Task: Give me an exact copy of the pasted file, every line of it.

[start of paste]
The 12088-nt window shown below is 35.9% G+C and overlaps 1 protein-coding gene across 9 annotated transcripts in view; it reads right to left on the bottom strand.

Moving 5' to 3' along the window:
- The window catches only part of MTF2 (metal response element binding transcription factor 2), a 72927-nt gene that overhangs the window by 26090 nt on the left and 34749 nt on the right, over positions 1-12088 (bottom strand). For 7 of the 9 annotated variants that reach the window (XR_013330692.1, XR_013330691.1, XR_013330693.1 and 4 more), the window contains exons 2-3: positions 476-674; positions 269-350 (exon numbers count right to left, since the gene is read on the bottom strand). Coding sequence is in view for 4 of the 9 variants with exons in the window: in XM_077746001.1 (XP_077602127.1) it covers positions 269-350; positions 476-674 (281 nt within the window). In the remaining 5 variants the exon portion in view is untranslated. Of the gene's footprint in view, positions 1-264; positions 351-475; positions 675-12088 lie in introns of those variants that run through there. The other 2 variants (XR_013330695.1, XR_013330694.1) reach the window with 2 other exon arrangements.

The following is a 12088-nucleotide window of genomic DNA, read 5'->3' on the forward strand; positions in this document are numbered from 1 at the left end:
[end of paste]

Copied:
The 12088-nt window shown below is 35.9% G+C and overlaps 1 protein-coding gene across 9 annotated transcripts in view; it reads right to left on the bottom strand.

Moving 5' to 3' along the window:
- The window catches only part of MTF2 (metal response element binding transcription factor 2), a 72927-nt gene that overhangs the window by 26090 nt on the left and 34749 nt on the right, over positions 1-12088 (bottom strand). For 7 of the 9 annotated variants that reach the window (XR_013330692.1, XR_013330691.1, XR_013330693.1 and 4 more), the window contains exons 2-3: positions 476-674; positions 269-350 (exon numbers count right to left, since the gene is read on the bottom strand). Coding sequence is in view for 4 of the 9 variants with exons in the window: in XM_077746001.1 (XP_077602127.1) it covers positions 269-350; positions 476-674 (281 nt within the window). In the remaining 5 variants the exon portion in view is untranslated. Of the gene's footprint in view, positions 1-264; positions 351-475; positions 675-12088 lie in introns of those variants that run through there. The other 2 variants (XR_013330695.1, XR_013330694.1) reach the window with 2 other exon arrangements.

The following is a 12088-nucleotide window of genomic DNA, read 5'->3' on the forward strand; positions in this document are numbered from 1 at the left end: